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Uterine Fibroids

What are Uterine Fibroids?

Uterine fibroids are benign growths of the uterus.  They are also called uterine leiomyomas or myomas.  The uterus is made of muscle, and fibroids grow from the muscle.  Fibroids can bulge from the inside or outside of the uterus.  Fibroids are not cancerous and are not thought to be able to become cancerous.

Fibroids are common.  Approximately 80 percent of women will have fibroids in their lifetime, usually during the reproductive years.  Most women do not have bothersome fibroid symptoms.  Treatments are available for women who have fibroid-related problems like heavy or irregular bleeding, pain or pressure in the pelvis, urinary or bowel or problems with pregnancy or infertility.

Fibroid Causes

The cause of fibroids is unknown.  Fibroids seem to respond to the female hormones estrogen and progesterone; some women have specific genes that may predispose them to fibroids.  Lifestyle and reproductive factors may influence fibroids.  Some fibroids grow with time and others shrink.  Fibroids can also have growth spurts where they grow quickly over a short period of time.


Increased menstrual bleeding

Fibroids can increase the amount and number of days of menstrual bleeding.  Women who have excessive menstrual bleeding are at risk for a low blood count (iron deficiency anemia).

Pelvic pressure and pain

Larger fibroids can cause a sense of pelvic pressure of fullness in the abdomen, similar to the feeling of being pregnant.  Sometimes women can even look pregnant when they are not due to the fibroids.

Problems with fertility and pregnancy

Most women with fibroids are able to become pregnant without a problem.  However, certain fibroids that distort the inside of the uterus can cause trouble becoming pregnant or with miscarriage and removing these fibroids can optimize fertility.  Fibroids in the outer part of the uterus may have a mild effect on decreasing fertility, but surgically removing these fibroids does not appear to decrease the risk.  Women with fibroids and reproductive problems should go through a basic infertility evaluation before concluding the fibroids are responsible for the problem.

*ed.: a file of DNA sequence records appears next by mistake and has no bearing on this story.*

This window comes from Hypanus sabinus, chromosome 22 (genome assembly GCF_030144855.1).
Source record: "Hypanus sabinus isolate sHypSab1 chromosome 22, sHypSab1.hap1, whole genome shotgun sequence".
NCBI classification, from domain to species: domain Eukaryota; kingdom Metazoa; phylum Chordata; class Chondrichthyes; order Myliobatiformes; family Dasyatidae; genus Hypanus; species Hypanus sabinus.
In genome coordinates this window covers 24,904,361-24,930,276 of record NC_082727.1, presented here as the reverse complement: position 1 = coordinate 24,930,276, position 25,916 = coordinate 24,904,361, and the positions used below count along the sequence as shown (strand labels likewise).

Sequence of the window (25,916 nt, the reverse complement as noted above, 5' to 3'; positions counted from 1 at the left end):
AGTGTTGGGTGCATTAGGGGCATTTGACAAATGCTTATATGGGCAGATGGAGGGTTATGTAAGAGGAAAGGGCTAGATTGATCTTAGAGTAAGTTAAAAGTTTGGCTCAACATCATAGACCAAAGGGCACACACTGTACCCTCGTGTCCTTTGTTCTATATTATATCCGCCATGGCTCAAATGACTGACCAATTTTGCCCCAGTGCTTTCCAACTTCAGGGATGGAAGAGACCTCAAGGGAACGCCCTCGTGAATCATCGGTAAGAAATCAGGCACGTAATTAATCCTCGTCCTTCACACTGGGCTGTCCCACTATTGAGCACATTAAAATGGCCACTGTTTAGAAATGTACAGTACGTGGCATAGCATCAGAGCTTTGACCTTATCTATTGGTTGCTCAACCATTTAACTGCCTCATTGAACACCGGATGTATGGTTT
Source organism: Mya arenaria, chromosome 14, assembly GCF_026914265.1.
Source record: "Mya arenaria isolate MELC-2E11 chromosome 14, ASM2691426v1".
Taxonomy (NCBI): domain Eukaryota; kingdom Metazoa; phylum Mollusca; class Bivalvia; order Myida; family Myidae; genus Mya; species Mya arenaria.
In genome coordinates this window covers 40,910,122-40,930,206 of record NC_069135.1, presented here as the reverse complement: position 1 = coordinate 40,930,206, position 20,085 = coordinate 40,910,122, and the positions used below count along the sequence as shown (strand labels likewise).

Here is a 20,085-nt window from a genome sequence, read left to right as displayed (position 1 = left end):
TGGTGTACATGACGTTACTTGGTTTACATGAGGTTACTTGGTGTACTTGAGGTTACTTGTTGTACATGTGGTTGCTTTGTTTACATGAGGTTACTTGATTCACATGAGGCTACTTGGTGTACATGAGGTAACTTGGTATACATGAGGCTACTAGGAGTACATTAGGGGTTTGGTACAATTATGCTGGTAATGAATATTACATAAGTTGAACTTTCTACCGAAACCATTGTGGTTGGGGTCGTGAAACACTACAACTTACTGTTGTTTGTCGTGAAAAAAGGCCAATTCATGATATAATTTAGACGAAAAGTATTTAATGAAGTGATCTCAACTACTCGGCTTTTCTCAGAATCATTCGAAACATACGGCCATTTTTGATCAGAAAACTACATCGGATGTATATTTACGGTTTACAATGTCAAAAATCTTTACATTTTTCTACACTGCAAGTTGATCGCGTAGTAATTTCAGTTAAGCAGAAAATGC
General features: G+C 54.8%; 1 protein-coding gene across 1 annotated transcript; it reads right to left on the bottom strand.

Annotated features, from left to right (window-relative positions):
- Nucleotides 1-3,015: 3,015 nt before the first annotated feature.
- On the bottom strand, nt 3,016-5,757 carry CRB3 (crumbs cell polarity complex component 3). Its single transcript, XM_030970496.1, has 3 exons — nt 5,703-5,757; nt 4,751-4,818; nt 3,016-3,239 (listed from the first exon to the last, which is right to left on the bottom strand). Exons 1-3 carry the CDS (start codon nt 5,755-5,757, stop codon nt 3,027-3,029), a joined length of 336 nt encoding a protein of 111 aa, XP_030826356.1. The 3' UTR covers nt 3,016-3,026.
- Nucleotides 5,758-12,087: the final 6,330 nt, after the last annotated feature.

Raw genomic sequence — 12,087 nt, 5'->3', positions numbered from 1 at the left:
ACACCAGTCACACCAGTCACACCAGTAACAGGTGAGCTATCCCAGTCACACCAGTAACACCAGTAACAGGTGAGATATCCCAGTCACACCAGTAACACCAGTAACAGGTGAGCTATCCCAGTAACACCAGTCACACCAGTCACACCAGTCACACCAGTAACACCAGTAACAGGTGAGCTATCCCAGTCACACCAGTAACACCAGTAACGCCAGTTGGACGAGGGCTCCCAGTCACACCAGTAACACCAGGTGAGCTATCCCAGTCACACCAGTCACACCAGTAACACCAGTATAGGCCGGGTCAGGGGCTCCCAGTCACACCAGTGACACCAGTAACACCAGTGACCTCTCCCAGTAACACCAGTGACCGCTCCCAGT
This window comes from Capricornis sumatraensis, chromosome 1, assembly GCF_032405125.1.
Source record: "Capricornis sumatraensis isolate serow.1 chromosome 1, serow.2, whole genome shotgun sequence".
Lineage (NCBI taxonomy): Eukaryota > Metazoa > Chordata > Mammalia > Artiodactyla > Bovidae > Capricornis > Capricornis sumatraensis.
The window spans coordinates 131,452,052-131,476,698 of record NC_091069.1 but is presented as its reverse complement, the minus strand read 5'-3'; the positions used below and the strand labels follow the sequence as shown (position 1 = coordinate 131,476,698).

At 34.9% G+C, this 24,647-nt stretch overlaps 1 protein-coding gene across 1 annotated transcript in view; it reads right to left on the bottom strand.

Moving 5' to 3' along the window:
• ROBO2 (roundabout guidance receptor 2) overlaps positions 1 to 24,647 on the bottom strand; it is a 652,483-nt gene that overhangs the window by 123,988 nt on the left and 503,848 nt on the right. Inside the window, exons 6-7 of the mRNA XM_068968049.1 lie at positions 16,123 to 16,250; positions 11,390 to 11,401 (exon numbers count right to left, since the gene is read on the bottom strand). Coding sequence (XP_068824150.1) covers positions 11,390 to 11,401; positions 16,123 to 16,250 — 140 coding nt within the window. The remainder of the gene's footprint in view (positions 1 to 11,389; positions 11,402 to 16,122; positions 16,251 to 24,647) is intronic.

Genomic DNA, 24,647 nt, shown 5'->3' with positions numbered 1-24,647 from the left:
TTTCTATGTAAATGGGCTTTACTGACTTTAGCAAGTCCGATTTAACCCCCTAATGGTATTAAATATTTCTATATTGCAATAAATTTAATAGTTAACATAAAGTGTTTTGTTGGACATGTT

Fibroids can also cause other symptoms, depending upon where they are located in the uterus.  As an example, if a fibroid is pressing on the bladder, the woman may feel like she needs to go to the bathroom frequently.  Similarly, a fibroid pressing on the rectum can cause constipation.


Fibroids may be diagnosed during a pelvic exam and/or a pelvic ultrasound.  A doctor or other healthcare provider may suspect fibroids if your uterus is enlarged or has an irregular shape.  A pelvic ultrasound is needed to confirm that fibroids are present.  Ultrasound uses sound waves to create a picture of the uterus.  Other imaging tests may be done for a more precise view of your uterus.  Hysteroscopy and laparoscopy use a thin lighted tube to see inside of the body.  With hysteroscopy, the scope is passed through your vagina and cervix.  The physician looks through it to see fibroids that extend into the uterine cavity.  Laparoscopy is done to look at the surface of the uterus.  This procedure uses tiny incisions and special instruments to check for fibroids.

Fibroid Treatment

Women who have no symptoms from their fibroids do not need to have treatment.  Women with significant symptoms may try medical or surgical treatment.  The best treatment depends on which symptom is most bothersome.  The size, number and locations of fibroids and your desire for future pregnancy also factor into most treatment decisions.

Keeping your Symptoms in Check

Fibroids may change size or shape.  If your healthcare provider thinks that your fibroids re likely to shrink, he or she may suggest monitoring them instead of removal.  Fibroids can be monitored by regular ultrasound tests or pelvic exams.  Monitoring fibroids may be a good option if they are small or if you are nearing menopause.  At menopause, fibroids often shrink naturally due to decreasing levels of the hormone estrogen.

Removing the Fibroids

Myomectomy is surgery to remove a fibroid.  Myomectomy may be a good option for women who plan to have children.  In some cases not all fibroids can be removed, and fibroids may grow back later.  Before surgery your physician may prescribe medications to shrink the fibroids.  Myomectomy can be done in different ways: ° Hysteroscopy myomectomy, where fibroids are removed through the vagina, °Abdominal myomectomy (laparotomy) which removes fibroids through an abdominal incision, and   °Laparoscopic myomectomy, which removes small fibroids through tiny incisions.

A hysterectomy (removal of the uterus) may be a good choice of treatment depending on the fibroids, your symptoms, and if you do not plan on future pregnancy.  After a hysterectomy, fibroids will not return.  During hysterectomy the entire uterus may be removed or only the top, leaving the cervix.  The ovaries may be kept in place so hormone production can continue.  The surgeon can remove the uterus through an abdominal incision, through the vagina, or laparoscopically with tiny incisions.

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